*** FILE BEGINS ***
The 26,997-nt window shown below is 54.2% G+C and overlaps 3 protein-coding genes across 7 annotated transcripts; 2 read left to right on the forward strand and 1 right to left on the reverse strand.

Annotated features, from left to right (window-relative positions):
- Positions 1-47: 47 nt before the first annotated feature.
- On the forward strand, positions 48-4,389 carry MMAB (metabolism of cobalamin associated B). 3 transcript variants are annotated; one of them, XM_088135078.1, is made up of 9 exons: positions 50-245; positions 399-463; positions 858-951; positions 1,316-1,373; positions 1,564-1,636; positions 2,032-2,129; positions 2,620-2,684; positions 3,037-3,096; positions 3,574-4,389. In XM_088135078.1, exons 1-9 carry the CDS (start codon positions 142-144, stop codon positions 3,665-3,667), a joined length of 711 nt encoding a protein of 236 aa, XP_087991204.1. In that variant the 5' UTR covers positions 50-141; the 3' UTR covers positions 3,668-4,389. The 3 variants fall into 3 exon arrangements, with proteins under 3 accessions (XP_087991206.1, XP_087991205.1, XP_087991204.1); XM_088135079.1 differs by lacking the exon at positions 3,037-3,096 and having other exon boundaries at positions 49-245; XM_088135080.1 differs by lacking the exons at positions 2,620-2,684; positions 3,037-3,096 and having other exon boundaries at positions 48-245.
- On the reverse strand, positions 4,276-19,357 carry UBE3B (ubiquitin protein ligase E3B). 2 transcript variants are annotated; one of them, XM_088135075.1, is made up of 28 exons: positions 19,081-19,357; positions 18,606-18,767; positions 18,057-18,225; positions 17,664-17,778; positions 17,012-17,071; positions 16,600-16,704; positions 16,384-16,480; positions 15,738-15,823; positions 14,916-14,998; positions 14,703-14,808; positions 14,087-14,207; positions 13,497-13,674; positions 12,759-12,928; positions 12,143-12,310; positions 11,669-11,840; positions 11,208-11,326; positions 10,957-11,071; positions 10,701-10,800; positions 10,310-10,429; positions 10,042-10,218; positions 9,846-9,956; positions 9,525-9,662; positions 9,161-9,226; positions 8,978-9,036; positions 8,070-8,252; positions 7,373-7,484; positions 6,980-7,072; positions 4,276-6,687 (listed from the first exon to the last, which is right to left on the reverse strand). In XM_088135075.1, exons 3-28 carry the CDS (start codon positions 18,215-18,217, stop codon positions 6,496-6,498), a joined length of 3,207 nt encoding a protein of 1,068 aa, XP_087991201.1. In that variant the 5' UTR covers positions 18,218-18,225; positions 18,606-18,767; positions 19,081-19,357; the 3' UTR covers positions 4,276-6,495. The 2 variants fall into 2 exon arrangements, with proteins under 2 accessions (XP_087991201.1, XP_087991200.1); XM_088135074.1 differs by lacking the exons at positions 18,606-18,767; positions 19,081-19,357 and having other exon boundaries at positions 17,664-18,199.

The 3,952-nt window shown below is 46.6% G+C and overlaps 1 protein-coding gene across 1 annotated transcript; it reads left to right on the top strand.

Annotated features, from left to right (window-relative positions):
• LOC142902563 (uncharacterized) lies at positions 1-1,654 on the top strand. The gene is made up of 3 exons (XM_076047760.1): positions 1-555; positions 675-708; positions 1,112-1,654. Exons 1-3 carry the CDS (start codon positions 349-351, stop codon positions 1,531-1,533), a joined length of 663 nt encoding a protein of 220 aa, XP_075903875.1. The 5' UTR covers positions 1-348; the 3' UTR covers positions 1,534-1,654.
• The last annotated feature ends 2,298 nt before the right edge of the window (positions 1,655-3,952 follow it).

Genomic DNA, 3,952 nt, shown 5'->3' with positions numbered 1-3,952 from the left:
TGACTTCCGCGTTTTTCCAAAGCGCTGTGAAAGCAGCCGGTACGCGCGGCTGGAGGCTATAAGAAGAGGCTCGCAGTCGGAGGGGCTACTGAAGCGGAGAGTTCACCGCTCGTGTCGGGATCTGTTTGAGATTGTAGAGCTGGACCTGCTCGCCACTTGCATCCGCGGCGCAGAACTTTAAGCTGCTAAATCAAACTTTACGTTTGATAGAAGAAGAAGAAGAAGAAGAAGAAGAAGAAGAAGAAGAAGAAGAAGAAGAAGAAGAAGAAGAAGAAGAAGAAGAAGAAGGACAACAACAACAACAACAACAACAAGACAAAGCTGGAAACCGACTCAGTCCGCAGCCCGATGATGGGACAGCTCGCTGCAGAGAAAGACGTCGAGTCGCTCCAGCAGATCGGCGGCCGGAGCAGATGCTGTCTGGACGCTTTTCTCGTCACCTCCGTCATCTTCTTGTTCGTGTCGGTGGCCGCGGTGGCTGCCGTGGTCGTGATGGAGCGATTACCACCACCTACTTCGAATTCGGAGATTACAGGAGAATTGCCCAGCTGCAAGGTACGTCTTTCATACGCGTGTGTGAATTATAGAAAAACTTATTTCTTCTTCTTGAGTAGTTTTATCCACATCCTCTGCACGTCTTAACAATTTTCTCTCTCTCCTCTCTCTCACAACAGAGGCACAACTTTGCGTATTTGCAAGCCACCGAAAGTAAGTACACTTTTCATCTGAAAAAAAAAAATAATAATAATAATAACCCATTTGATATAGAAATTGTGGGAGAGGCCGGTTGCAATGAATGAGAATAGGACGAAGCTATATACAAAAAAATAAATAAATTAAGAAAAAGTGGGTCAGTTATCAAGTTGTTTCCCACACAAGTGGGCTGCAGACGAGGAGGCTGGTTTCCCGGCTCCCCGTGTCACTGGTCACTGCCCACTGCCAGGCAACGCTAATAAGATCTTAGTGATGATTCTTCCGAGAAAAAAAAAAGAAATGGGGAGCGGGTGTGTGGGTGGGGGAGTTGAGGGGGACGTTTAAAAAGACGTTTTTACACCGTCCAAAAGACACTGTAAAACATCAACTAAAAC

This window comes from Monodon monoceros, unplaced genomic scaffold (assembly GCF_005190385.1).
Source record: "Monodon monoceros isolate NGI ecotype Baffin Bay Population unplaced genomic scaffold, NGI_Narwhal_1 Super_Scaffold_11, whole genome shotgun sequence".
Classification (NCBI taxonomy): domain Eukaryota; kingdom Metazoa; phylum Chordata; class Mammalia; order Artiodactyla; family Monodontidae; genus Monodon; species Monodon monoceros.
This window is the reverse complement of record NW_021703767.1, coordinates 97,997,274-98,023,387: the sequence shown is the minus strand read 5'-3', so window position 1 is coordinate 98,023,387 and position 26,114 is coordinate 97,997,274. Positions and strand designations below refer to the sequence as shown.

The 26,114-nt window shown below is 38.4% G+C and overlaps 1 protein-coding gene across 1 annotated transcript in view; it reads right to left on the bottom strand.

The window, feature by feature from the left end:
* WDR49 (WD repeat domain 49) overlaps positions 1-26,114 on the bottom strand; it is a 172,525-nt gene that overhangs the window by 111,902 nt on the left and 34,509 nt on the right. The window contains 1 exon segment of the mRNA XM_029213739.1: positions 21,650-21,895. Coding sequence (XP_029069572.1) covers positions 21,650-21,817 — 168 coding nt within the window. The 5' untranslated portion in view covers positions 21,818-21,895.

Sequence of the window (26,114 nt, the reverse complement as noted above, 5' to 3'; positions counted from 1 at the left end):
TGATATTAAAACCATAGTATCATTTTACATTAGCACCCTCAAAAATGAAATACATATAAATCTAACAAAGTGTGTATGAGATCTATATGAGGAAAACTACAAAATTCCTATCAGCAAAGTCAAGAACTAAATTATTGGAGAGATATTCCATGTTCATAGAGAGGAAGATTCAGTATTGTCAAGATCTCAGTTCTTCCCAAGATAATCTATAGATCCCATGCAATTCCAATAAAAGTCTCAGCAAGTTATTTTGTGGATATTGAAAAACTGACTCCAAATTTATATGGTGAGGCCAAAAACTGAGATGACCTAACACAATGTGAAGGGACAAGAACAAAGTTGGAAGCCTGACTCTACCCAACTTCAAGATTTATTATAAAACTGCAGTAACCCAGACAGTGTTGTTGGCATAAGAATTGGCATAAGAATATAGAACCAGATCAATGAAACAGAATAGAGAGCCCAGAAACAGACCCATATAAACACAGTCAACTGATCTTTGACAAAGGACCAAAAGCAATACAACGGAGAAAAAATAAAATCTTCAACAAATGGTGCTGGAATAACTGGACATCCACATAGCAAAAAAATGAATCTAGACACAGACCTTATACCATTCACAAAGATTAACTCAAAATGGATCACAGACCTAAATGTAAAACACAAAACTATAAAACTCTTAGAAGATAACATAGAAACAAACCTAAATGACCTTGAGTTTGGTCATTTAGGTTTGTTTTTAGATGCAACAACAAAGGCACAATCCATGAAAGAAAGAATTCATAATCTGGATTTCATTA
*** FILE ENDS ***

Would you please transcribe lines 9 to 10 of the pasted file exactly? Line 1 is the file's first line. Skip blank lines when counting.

• The last annotated feature ends 2,298 nt before the right edge of the window (positions 1,655-3,952 follow it).

Genomic DNA, 3,952 nt, shown 5'->3' with positions numbered 1-3,952 from the left: